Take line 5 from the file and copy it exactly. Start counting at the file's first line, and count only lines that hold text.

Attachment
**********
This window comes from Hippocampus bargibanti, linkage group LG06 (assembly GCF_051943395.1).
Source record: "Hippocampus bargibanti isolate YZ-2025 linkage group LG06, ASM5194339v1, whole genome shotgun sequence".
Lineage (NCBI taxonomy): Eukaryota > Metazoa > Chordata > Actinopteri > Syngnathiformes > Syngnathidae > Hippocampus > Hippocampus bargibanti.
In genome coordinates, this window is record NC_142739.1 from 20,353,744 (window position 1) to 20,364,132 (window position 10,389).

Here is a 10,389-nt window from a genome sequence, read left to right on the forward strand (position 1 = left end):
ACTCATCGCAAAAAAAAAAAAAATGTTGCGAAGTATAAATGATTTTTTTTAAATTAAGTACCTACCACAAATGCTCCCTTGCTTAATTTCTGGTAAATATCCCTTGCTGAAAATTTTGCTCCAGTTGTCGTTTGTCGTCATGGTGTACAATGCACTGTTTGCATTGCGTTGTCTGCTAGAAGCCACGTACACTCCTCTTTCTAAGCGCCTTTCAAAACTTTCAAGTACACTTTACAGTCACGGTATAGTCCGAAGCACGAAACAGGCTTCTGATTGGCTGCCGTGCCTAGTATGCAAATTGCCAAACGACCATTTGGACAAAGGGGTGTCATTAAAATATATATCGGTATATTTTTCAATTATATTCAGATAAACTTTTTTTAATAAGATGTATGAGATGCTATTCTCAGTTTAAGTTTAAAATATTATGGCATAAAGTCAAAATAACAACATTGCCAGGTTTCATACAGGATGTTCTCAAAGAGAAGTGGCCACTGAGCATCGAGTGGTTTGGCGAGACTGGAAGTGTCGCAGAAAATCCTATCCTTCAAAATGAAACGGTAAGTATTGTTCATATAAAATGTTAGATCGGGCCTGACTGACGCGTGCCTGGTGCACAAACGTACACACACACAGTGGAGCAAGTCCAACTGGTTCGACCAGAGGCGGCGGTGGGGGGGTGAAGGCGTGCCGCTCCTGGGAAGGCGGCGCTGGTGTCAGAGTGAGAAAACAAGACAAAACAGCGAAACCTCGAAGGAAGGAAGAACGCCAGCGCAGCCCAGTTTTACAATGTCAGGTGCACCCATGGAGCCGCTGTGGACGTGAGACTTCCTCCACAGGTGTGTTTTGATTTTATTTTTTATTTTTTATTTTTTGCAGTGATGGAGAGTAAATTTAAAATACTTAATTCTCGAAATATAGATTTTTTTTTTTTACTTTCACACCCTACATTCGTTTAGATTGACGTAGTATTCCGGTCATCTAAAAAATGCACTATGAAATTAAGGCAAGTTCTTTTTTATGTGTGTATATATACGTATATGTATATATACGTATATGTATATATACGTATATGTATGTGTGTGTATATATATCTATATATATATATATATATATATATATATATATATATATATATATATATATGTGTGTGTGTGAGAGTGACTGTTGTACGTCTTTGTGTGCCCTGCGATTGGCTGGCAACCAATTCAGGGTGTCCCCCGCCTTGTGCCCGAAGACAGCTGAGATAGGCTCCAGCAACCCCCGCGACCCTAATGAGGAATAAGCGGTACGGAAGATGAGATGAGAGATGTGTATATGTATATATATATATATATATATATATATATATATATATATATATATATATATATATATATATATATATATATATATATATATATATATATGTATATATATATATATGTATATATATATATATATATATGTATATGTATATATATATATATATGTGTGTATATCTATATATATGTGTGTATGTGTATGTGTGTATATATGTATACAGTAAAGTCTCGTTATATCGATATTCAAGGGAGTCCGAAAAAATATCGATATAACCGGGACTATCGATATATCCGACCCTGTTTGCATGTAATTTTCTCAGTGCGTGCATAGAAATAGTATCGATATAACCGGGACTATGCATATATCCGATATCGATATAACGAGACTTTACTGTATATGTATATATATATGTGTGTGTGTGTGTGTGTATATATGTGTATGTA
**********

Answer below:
Here is a 10,389-nt window from a genome sequence, read left to right on the forward strand (position 1 = left end):